SNL Finance Special Report
The number of new severe enforcement actions handed out by federal banking regulators year-to-date in 2015 remains well behind 2014's total. As of Aug. 11, 38 severe enforcement actions have been filed against banks and thrifts so far this year, with just 14 issued in the second quarter, five in July and one in August. In contrast, 53 enforcement actions were issued in the second half of 2014, including 30 in the fourth quarter alone.
As of Aug. 11, 367 banks and thrifts were operating under a severe enforcement action, down from 468 at the end of 2014 and 662 at the end of 2013. This decrease comes as the industry continues to see improvements in credit quality and overall capital levels, as well as an uptick in M&A activity.
Federal regulators have handed out 20 severe enforcement actions to banks and thrifts since SNL's previous analysis, including three prompt corrective action directives, or PCADs.
Severe Enforcement actions issues by US Banks and Thrifts, Edgebrook Bank received a PCAD on April 6 before failing May 8, and Elkhart State Bank received its PCAD on June 1, a few weeks before its sale to Nacogdoches, Texas-based Commercial Bank of Texas NA closed on June 25
Elkton, Md.-based Cecil Bank received a PCAD on Aug. 7, and according to the directive, the undercapitalized company has 90 days to become adequately capitalized by either increasing its equity or by being acquired by another depository institution or other methods.
According to proxy materials from June 5, the board of the bank's parent company, Cecil Bancorp Inc., is seeking shareholder approval to increase the number of authorized common shares to 1 billion and to authorize the issuance of 500 million nonvoting common shares. Cecil Bank has not posted a quarterly profit since the second quarter of 2011 and as of June 30, the bank had a Tier 1 capital ratio of 5.02% and an adjusted Texas ratio of 335.40%.
On June 22, the Federal Reserve terminated Saint Elmo, Ill.-based Fayette County Bank's October 2014 PCAD and entered into a written agreement with the bank on the same day. The new written agreement requires Fayette County Bank to submit plans to maintain sufficient capital, enhance interest rate risk management policies, establish a program for loan grading and put in place a revised Bank Secrecy Act/anti-money laundering compliance program.
Another Illinois company, Chicago-based mutual Illinois-Service Federal Savings and Loan Association, received a cease and desist order from the OCC on April 16 that requires the thrift to maintain Tier 1 capital equal to at least 8% of adjusted total assets and a Tier 1 risk-based capital ratio of at least 11%.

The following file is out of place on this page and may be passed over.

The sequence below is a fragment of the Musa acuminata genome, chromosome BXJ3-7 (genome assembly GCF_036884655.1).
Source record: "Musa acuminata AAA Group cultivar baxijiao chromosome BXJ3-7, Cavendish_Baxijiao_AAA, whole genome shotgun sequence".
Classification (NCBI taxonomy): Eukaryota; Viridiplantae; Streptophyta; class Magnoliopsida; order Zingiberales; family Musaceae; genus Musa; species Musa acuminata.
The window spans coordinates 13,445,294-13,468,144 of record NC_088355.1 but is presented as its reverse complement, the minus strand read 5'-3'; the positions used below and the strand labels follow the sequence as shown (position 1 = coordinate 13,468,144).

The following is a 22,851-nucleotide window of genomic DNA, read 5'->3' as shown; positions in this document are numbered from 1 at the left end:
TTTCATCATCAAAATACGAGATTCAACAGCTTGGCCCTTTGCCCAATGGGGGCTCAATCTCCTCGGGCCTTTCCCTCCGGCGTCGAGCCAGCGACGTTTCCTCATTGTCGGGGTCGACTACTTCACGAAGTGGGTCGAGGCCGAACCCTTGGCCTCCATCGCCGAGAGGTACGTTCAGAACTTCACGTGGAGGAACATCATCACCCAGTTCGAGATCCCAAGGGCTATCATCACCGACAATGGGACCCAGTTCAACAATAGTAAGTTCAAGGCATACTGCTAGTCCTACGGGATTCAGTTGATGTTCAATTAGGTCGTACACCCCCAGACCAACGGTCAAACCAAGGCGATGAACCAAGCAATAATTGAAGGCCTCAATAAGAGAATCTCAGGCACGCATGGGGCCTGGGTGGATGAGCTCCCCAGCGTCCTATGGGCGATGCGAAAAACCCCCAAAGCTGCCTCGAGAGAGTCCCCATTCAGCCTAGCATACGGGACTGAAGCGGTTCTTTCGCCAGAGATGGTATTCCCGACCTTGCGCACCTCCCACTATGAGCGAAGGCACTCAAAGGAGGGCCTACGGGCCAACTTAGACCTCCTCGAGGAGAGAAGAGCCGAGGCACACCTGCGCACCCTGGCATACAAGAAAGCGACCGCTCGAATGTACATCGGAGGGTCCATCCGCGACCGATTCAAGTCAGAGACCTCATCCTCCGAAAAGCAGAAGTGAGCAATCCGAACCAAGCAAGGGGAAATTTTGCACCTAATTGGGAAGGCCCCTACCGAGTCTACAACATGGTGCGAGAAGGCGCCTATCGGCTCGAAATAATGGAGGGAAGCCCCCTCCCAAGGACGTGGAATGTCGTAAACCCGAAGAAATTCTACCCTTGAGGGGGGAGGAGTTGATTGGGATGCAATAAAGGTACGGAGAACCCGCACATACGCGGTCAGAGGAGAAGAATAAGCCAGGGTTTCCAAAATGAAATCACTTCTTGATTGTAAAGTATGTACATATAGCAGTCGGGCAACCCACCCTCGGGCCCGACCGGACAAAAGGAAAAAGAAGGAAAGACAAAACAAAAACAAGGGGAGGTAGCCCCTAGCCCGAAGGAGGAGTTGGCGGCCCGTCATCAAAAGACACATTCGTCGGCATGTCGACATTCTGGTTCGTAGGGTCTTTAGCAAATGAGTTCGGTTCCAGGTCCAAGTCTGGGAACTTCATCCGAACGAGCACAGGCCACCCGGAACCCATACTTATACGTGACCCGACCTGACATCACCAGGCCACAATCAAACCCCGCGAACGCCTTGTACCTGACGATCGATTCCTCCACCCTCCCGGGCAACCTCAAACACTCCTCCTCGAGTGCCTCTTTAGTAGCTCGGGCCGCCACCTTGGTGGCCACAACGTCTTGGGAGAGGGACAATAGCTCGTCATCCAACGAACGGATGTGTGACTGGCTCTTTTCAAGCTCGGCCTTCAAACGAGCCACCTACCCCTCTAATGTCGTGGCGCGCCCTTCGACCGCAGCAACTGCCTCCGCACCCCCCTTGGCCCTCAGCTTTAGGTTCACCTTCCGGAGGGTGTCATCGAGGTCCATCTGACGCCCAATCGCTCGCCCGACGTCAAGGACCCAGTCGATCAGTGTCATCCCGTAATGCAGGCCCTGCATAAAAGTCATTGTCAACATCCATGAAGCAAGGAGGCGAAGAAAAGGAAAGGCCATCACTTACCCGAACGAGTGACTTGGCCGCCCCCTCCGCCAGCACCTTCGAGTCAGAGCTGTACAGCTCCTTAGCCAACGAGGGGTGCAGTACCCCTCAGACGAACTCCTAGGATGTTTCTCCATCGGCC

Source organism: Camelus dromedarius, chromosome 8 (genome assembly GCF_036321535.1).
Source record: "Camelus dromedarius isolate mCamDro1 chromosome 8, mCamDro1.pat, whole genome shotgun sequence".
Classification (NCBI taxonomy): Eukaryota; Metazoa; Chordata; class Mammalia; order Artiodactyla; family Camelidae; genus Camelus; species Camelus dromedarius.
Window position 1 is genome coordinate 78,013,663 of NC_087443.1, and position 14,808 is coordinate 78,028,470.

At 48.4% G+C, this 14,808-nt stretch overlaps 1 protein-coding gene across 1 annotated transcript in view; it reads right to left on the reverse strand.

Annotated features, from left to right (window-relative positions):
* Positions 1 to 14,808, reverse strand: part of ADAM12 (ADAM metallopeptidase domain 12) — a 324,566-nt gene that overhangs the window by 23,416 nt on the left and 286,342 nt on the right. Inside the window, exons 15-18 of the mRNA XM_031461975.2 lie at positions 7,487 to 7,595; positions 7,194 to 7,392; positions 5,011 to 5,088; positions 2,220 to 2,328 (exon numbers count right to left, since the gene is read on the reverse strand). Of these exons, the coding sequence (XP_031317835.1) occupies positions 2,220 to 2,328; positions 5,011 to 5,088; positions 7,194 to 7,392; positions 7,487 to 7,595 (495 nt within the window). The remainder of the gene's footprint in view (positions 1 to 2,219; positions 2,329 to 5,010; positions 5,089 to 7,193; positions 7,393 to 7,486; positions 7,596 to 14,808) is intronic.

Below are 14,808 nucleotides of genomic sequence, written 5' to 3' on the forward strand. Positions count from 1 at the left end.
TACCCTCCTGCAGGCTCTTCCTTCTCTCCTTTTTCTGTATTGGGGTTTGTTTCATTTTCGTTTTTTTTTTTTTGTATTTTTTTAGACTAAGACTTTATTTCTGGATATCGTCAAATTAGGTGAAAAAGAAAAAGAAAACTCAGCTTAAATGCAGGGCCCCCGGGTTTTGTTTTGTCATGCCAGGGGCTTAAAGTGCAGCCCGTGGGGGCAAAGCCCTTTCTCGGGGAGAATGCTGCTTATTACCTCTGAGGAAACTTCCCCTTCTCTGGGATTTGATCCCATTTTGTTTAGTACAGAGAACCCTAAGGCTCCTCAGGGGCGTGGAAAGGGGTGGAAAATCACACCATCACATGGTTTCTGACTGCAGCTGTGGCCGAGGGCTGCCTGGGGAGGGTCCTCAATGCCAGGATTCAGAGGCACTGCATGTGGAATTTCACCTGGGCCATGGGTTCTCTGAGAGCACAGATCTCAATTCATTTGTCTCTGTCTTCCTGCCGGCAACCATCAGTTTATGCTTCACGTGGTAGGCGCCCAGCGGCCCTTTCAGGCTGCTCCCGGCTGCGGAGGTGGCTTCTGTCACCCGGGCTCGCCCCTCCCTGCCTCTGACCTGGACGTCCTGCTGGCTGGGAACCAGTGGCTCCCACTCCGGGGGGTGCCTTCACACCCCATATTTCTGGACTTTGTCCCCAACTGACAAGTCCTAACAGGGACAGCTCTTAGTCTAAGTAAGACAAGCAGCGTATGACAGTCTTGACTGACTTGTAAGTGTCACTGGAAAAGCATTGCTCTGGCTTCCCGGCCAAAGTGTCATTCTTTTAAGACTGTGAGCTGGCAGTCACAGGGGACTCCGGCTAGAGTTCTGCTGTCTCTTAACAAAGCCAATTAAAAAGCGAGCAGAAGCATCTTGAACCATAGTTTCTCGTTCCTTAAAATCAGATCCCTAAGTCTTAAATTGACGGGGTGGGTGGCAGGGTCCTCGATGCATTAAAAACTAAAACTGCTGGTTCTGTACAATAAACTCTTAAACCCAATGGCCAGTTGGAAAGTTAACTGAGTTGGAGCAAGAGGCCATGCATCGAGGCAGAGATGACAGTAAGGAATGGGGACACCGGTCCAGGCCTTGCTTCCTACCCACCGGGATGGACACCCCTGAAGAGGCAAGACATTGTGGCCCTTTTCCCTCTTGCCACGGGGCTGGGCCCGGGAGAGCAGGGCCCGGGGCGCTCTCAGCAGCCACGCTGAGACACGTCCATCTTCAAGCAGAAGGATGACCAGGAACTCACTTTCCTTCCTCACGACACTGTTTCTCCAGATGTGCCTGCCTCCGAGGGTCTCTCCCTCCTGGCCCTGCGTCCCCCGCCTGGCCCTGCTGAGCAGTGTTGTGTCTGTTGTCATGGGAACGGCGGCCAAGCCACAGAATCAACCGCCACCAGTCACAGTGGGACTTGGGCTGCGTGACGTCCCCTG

The country's largest banks have not been immune to severe enforcement actions this year either. So far in 2015, five severe enforcement actions have been issued to banks with more than $50 billion in assets.
Most recently, in July, the OCC issued a cease and desist order, as well as a $35 million penalty against Citigroup Inc.'s Citibank NA and Department Stores National Bank related to deceptive marketing practices of credit card add-on products in violation of the Federal Trade Commission Act. Separately, the Consumer Financial Protection Bureau also assessed a $35 million penalty.
Wells Fargo Bank NA received a cease and desist order on June 3 related to billing and marketing practices of identity protection and debt cancellation products, bringing its active enforcement action count to three. The bank also agreed to pay a civil money penalty of $4 million and complete full reimbursement to all eligible customers.
As of early August, the country's four largest banks were all operating under multiple severe enforcement actions, led by JPMorgan Chase Bank NA with seven and Bank of America NA with five.
Georgia was home to 40 banks and thrifts under a severe enforcement action as of Aug. 11 - the most of any state - followed by Illinois and Florida at 32 and 28, respectively. Rhode Island continues to be the most affected proportionally, with three of its nine banks under severe enforcement actions.
As of Aug. 11, seven states plus Puerto Rico and Washington, D.C., were free of severe enforcement actions.
Disclosure: I/we have no positions in any stocks mentioned, and no plans to initiate any positions within the next 72 hours.